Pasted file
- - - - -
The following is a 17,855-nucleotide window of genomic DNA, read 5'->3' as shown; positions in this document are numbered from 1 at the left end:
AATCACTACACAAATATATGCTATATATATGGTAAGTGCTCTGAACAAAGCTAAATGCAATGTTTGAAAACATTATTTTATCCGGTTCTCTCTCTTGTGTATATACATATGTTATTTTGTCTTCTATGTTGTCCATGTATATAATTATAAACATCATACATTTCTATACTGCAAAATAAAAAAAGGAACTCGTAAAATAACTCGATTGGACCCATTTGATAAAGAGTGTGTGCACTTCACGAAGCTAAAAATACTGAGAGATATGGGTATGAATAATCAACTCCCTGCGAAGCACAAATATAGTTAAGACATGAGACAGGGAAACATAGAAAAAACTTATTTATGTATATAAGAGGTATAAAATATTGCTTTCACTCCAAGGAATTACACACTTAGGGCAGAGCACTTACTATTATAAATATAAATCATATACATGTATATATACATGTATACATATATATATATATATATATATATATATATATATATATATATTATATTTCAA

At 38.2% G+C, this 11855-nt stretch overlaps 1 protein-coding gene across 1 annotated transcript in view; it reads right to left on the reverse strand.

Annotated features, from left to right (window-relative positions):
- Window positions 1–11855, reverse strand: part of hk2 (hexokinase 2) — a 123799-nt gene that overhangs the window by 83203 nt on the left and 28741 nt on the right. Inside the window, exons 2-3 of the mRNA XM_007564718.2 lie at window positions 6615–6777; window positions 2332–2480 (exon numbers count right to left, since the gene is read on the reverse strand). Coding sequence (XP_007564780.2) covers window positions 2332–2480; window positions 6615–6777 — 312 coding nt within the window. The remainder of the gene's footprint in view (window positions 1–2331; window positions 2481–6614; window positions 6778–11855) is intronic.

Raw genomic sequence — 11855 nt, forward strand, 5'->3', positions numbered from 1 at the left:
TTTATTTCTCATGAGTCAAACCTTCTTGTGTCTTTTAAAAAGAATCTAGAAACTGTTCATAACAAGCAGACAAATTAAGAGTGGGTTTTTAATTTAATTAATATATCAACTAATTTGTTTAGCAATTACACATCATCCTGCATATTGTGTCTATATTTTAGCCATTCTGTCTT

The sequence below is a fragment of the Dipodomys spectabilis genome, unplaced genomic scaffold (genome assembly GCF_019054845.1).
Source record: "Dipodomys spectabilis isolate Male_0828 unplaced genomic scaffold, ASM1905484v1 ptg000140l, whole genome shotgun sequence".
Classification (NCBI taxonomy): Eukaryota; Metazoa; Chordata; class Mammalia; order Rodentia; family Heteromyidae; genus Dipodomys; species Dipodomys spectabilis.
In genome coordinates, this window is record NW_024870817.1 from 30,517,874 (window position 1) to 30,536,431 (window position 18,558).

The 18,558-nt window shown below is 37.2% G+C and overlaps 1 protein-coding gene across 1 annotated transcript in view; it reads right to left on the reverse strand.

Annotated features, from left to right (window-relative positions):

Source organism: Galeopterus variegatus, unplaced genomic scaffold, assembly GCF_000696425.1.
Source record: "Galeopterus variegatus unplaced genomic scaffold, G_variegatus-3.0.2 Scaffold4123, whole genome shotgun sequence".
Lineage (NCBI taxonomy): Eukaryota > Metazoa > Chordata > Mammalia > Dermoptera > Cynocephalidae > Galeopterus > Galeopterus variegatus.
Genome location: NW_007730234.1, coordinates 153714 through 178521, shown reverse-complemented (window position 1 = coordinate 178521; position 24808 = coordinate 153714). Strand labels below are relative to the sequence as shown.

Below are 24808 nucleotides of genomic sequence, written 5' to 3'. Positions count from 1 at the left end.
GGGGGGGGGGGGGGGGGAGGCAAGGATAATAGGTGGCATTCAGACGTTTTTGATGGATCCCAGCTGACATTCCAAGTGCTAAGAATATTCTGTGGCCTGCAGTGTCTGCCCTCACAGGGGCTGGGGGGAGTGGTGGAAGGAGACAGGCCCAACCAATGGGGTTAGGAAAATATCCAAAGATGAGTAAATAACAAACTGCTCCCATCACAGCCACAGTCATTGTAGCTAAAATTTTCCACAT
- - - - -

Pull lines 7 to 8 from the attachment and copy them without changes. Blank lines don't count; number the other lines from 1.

TTTATTTCTCATGAGTCAAACCTTCTTGTGTCTTTTAAAAAGAATCTAGAAACTGTTCATAACAAGCAGACAAATTAAGAGTGGGTTTTTAATTTAATTAATATATCAACTAATTTGTTTAGCAATTACACATCATCCTGCATATTGTGTCTATATTTTAGCCATTCTGTCTT

The sequence below is a fragment of the Dipodomys spectabilis genome, unplaced genomic scaffold (genome assembly GCF_019054845.1).